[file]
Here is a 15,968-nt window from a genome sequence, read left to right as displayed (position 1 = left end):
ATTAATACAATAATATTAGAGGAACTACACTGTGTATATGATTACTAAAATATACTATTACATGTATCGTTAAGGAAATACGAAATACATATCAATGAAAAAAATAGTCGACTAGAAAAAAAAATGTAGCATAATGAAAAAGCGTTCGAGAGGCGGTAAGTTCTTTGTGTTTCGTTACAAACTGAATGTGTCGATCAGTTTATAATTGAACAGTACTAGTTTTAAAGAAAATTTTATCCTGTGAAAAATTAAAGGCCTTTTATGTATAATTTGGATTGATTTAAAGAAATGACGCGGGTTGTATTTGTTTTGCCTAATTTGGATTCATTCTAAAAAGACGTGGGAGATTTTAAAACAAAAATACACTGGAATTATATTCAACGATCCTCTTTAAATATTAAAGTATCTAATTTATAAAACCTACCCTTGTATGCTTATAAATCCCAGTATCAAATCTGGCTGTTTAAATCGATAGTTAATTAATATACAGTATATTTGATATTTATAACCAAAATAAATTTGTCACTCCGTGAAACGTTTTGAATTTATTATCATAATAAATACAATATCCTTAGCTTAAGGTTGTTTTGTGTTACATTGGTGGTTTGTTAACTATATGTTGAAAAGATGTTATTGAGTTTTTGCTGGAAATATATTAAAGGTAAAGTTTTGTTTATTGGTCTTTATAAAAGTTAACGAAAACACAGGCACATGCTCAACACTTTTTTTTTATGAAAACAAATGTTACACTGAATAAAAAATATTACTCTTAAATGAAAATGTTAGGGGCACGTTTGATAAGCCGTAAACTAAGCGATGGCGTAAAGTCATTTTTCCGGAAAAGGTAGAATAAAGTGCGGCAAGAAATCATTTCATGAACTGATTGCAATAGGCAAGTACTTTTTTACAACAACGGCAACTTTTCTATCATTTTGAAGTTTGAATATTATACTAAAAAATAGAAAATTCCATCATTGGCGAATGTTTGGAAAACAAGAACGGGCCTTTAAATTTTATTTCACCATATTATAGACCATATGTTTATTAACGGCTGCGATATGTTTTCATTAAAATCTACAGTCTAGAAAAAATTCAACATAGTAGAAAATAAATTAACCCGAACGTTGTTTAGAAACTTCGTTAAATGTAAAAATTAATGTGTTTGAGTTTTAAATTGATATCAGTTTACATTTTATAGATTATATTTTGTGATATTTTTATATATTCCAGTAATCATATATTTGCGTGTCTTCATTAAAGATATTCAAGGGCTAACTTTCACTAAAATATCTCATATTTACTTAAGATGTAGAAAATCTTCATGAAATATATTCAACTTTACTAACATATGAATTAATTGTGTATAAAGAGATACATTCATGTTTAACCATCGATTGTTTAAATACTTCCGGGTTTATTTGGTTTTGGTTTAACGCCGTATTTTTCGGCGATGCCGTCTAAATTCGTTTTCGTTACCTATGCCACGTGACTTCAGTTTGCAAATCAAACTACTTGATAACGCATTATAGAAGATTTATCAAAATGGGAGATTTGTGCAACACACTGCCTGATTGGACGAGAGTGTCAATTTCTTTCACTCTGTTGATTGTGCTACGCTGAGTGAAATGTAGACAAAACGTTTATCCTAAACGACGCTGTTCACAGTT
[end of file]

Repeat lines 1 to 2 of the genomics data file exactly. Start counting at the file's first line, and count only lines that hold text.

Here is a 15,968-nt window from a genome sequence, read left to right as displayed (position 1 = left end):
ATTAATACAATAATATTAGAGGAACTACACTGTGTATATGATTACTAAAATATACTATTACATGTATCGTTAAGGAAATACGAAATACATATCAATGAAAAAAATAGTCGACTAGAAAAAAAAATGTAGCATAATGAAAAAGCGTTCGAGAGGCGGTAAGTTCTTTGTGTTTCGTTACAAACTGAATGTGTCGATCAGTTTATAATTGAACAGTACTAGTTTTAAAGAAAATTTTATCCTGTGAAAAATTAAAGGCCTTTTATGTATAATTTGGATTGATTTAAAGAAATGACGCGGGTTGTATTTGTTTTGCCTAATTTGGATTCATTCTAAAAAGACGTGGGAGATTTTAAAACAAAAATACACTGGAATTATATTCAACGATCCTCTTTAAATATTAAAGTATCTAATTTATAAAACCTACCCTTGTATGCTTATAAATCCCAGTATCAAATCTGGCTGTTTAAATCGATAGTTAATTAATATACAGTATATTTGATATTTATAACCAAAATAAATTTGTCACTCCGTGAAACGTTTTGAATTTATTATCATAATAAATACAATATCCTTAGCTTAAGGTTGTTTTGTGTTACATTGGTGGTTTGTTAACTATATGTTGAAAAGATGTTATTGAGTTTTTGCTGGAAATATATTAAAGGTAAAGTTTTGTTTATTGGTCTTTATAAAAGTTAACGAAAACACAGGCACATGCTCAACACTTTTTTTTTATGAAAACAAATGTTACACTGAATAAAAAATATTACTCTTAAATGAAAATGTTAGGGGCACGTTTGATAAGCCGTAAACTAAGCGATGGCGTAAAGTCATTTTTCCGGAAAAGGTAGAATAAAGTGCGGCAAGAAATCATTTCATGAACTGATTGCAATAGGCAAGTACTTTTTTACAACAACGGCAACTTTTCTATCATTTTGAAGTTTGAATATTATACTAAAAAATAGAAAATTCCATCATTGGCGAATGTTTGGAAAACAAGAACGGGCCTTTAAATTTTATTTCACCATATTATAGACCATATGTTTATTAACGGCTGCGATATGTTTTCATTAAAATCTACAGTCTAGAAAAAATTCAACATAGTAGAAAATAAATTAACCCGAACGTTGTTTAGAAACTTCGTTAAATGTAAAAATTAATGTGTTTGAGTTTTAAATTGATATCAGTTTACATTTTATAGATTATATTTTGTGATATTTTTATATATTCCAGTAATCATATATTTGCGTGTCTTCATTAAAGATATTCAAGGGCTAACTTTCACTAAAATATCTCATATTTACTTAAGATGTAGAAAATCTTCATGAAATATATTCAACTTTACTAACATATGAATTAATTGTGTATAAAGAGATACATTCATGTTTAACCATCGATTGTTTAAATACTTCCGGGTTTATTTGGTTTTGGTTTAACGCCGTATTTTTCGGCGATGCCGTCTAAATTCGTTTTCGTTACCTATGCCACGTGACTTCAGTTTGCAAATCAAACTACTTGATAACGCATTATAGAAGATTTATCAAAATGGGAGATTTGTGCAACACACTGCCTGATTGGACGAGAGTGTCAATTTCTTTCACTCTGTTGATTGTGCTACGCTGAGTGAAATGTAGACAAAACGTTTATCCTAAACGACGCTGTTCACAGTT